Board expects low turnout
Nelson Marlborough's health boss has defended a board decision to hold an eagerly anticipated public meeting revealing the future of surgical services at Wairau Hospital in a small meeting room that holds just 120 people.
The board has caused controversy by booking the meeting in a space below expected public interest levels.
The meeting would inform the public on the recommendations by the top of the south review on the future of general, acute and orthopaedic surgery at Wairau and Nelson hospitals.
It endorsed that 24/7 acute and elective services at Wairau Hospital be maintained.
The review recommends that patients and staff would have to travel more between the hospitals.
Board chief executive Chris Fleming said the board anticipated there would be less direct public interest in the outcomes of the review because there was no threat to services.
Last year a highly charged Save Our Services public meeting at the Marlborough Convention Centre attracted 1000 Marlburians amid board proposals to cut round-the-clock acute surgery at Wairau Hospital.
Bowing to public opinion at the meeting the board withdrew the proposal and agreed to conduct an independent review into general, orthopaedic and surgical services.
The review recommendations would be discussed during the public meeting at the Scenic Hotel Marlborough on June 18 between 5pm and 7pm.
Fleming said the board had booked the 120-seat space based on advice on numbers that were likely to attend the meeting.
"The previous public meeting in early 2013 was held in the context whereby the community was concerned by perceived plans to potentially reduce services at Wairau Hospital significantly, and the public came out in force to give the district health board a very clear message," Fleming said.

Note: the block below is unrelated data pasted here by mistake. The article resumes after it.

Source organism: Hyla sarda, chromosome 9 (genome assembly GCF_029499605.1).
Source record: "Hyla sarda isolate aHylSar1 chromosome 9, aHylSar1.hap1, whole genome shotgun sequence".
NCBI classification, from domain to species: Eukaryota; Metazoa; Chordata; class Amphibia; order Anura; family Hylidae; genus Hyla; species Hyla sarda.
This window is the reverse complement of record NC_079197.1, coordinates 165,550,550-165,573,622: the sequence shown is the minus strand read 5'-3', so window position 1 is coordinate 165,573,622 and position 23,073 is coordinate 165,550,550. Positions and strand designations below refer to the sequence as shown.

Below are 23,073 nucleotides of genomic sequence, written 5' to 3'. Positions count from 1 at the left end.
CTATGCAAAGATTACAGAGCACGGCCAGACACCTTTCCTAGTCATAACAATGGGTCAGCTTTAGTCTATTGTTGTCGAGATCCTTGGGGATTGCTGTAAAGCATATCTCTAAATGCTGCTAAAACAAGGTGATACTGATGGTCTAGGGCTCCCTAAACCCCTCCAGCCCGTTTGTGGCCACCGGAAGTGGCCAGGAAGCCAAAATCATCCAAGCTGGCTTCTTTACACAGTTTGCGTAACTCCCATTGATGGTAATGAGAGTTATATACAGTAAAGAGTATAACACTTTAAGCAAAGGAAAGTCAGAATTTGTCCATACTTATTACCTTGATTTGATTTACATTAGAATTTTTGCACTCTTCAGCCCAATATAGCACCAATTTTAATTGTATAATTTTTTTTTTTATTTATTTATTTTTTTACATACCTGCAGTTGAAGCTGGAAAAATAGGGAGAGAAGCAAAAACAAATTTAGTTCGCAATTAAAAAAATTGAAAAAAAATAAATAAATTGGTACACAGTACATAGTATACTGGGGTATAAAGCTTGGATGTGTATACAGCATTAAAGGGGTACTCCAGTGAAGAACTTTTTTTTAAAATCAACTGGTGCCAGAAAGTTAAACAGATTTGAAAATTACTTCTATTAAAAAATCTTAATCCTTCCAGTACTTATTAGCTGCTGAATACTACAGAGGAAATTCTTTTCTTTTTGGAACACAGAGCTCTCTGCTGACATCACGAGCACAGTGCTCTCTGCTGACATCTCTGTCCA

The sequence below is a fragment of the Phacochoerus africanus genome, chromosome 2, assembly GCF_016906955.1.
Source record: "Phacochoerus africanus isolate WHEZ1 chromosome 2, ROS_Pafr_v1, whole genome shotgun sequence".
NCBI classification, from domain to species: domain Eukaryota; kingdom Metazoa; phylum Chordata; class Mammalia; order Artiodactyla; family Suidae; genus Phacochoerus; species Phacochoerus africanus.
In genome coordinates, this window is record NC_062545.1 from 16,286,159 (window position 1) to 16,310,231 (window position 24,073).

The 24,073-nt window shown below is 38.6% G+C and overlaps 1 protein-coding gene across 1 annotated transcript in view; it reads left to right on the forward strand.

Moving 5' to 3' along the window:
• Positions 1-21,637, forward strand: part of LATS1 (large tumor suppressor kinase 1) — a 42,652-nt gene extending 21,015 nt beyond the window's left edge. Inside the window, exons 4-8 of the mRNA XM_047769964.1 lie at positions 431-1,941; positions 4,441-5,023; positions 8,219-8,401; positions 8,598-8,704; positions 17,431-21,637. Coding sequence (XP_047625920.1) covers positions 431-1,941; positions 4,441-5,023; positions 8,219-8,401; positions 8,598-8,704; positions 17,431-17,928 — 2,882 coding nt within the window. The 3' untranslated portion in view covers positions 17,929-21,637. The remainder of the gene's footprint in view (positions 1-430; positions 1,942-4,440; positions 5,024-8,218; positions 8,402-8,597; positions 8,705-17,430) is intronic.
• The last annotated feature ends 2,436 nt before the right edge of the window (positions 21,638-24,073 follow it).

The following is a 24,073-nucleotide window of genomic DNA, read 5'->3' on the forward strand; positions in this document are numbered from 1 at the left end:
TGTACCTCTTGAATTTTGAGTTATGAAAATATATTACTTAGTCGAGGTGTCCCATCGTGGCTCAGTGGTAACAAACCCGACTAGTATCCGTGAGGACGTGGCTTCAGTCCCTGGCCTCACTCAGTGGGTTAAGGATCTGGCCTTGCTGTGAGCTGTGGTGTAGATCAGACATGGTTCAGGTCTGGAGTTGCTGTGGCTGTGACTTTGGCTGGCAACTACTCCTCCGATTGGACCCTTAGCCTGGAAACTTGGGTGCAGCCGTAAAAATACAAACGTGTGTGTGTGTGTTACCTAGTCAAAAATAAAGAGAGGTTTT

"At that meeting the district health board made assurances that we were committed to services at Wairau Hospital, and subsequently committed to the provision of 24/ 7 acute, and elective services at both Nelson and Wairau hospitals.
"While we believe the public will watch carefully how services evolve over the coming years, we have anticipated that there will be less direct public interest in the outcomes of the review due to the fact that there is no threat, either perceived or real, to services across the top of the south."
Blenheim pensioner Jean Mercy, 80, attended the Save Our Services meeting last year and said Marlburians would be eager to see the recommendations of the review.
"We have been waiting and waiting for the board to come up with a plan. I can't believe they have booked a room that holds only 120 people. Are they really serious? I would anticipate a lot more people.
"We want proper reassurance, I haven't been reassured. People need to go to the meeting to get the full picture of what is going on."
The Marlborough Express